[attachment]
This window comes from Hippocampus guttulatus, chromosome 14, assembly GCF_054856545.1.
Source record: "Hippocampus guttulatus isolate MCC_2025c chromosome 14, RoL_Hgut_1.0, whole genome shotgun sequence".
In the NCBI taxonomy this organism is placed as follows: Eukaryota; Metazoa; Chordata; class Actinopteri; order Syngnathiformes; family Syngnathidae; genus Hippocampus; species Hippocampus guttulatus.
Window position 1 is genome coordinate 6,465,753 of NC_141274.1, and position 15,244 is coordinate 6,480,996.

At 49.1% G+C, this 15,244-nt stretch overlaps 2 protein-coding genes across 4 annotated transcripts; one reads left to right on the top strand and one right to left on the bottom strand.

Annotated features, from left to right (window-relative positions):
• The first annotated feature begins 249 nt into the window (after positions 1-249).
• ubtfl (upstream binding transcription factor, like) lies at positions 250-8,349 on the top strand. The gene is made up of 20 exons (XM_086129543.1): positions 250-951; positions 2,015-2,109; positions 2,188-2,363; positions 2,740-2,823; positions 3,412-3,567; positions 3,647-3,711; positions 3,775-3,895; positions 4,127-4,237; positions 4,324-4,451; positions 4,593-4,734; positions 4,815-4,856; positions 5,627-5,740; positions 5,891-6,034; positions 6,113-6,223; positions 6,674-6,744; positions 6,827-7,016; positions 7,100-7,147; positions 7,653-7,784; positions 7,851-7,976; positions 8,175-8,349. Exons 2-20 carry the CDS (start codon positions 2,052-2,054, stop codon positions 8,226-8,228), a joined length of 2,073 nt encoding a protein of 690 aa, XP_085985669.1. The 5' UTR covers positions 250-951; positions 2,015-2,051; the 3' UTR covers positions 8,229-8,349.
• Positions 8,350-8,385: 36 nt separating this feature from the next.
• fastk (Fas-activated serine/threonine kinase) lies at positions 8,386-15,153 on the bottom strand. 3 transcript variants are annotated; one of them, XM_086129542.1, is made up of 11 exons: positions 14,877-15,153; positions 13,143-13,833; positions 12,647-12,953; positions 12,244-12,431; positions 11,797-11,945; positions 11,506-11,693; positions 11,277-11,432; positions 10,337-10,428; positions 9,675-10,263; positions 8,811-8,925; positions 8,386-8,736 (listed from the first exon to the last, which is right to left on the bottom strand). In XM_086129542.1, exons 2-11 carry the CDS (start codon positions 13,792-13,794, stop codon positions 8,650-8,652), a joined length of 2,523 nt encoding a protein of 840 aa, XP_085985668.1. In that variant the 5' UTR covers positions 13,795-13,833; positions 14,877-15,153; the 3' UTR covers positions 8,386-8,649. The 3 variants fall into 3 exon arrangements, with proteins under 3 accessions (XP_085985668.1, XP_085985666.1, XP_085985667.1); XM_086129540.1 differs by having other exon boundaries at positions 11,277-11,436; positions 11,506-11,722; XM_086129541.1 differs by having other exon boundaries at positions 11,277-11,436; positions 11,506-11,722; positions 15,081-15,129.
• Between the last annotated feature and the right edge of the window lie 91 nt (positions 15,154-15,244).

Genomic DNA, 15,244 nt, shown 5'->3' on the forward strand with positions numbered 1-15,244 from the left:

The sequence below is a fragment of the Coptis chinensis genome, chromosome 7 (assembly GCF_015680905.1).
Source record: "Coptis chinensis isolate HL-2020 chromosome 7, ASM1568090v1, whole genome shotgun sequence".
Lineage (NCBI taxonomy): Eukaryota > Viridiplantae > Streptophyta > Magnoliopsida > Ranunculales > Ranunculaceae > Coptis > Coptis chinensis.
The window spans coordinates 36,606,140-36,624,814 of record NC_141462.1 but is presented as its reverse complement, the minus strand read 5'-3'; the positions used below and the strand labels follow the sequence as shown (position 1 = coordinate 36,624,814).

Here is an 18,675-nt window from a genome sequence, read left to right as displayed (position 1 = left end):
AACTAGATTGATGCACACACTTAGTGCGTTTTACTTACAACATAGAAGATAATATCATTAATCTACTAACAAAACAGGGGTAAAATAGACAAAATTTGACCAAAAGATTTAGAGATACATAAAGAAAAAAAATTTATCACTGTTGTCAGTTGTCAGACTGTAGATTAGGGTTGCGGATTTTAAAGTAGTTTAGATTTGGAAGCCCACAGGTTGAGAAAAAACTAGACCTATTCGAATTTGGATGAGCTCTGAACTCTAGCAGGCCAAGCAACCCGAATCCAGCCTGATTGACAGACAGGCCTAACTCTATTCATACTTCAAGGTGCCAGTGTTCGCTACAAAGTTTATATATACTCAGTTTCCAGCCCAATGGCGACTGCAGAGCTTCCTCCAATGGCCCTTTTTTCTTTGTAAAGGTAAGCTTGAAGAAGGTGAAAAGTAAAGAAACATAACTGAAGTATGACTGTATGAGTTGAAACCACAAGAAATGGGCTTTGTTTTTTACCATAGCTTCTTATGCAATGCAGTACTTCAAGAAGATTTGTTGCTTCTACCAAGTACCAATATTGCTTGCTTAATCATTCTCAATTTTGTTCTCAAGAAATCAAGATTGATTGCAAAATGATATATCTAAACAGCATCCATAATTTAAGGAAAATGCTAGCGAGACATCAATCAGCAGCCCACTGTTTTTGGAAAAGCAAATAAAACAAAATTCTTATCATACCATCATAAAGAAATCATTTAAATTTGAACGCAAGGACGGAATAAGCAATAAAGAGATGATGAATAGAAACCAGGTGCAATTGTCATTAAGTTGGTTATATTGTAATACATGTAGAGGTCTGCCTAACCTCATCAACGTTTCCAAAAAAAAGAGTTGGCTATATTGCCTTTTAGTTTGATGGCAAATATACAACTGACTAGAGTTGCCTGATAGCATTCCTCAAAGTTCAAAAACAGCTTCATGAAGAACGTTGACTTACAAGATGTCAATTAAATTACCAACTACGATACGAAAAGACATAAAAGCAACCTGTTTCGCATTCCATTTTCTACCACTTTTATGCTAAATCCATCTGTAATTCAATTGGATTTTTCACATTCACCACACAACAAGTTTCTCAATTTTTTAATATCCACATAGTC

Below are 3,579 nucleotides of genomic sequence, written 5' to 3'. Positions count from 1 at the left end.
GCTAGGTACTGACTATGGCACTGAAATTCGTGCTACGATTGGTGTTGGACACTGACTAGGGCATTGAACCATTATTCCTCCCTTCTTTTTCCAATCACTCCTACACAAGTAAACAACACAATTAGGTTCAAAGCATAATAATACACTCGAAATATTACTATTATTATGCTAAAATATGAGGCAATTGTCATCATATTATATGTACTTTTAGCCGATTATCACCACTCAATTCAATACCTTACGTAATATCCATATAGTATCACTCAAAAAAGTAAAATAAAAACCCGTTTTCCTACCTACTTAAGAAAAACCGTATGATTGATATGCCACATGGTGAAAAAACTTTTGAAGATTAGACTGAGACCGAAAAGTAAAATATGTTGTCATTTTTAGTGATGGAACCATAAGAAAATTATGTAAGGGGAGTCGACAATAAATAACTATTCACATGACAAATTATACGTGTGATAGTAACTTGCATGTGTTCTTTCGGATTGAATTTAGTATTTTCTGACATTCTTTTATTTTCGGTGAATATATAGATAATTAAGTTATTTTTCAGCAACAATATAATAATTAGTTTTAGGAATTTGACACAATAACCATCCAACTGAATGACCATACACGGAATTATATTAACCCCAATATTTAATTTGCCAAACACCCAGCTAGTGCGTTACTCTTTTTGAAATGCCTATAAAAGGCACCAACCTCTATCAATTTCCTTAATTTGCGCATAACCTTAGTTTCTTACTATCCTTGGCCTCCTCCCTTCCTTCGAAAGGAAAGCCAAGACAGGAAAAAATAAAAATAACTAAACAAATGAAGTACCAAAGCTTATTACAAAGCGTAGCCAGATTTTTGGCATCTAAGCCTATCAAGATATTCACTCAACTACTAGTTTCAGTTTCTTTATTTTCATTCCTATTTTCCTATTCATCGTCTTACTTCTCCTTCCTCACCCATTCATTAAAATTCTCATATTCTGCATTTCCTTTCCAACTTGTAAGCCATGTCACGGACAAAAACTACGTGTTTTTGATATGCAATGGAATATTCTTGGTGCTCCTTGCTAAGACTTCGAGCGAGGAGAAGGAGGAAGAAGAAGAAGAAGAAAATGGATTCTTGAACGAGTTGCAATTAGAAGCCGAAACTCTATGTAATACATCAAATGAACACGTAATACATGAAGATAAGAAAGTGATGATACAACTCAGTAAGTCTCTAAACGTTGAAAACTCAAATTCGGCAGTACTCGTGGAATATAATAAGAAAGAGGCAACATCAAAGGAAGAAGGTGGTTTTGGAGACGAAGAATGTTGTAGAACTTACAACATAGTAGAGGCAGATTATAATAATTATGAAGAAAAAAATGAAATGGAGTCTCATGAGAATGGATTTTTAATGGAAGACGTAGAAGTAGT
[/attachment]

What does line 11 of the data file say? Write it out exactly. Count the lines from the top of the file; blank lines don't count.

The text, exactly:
• Between the last annotated feature and the right edge of the window lie 91 nt (positions 15,154-15,244).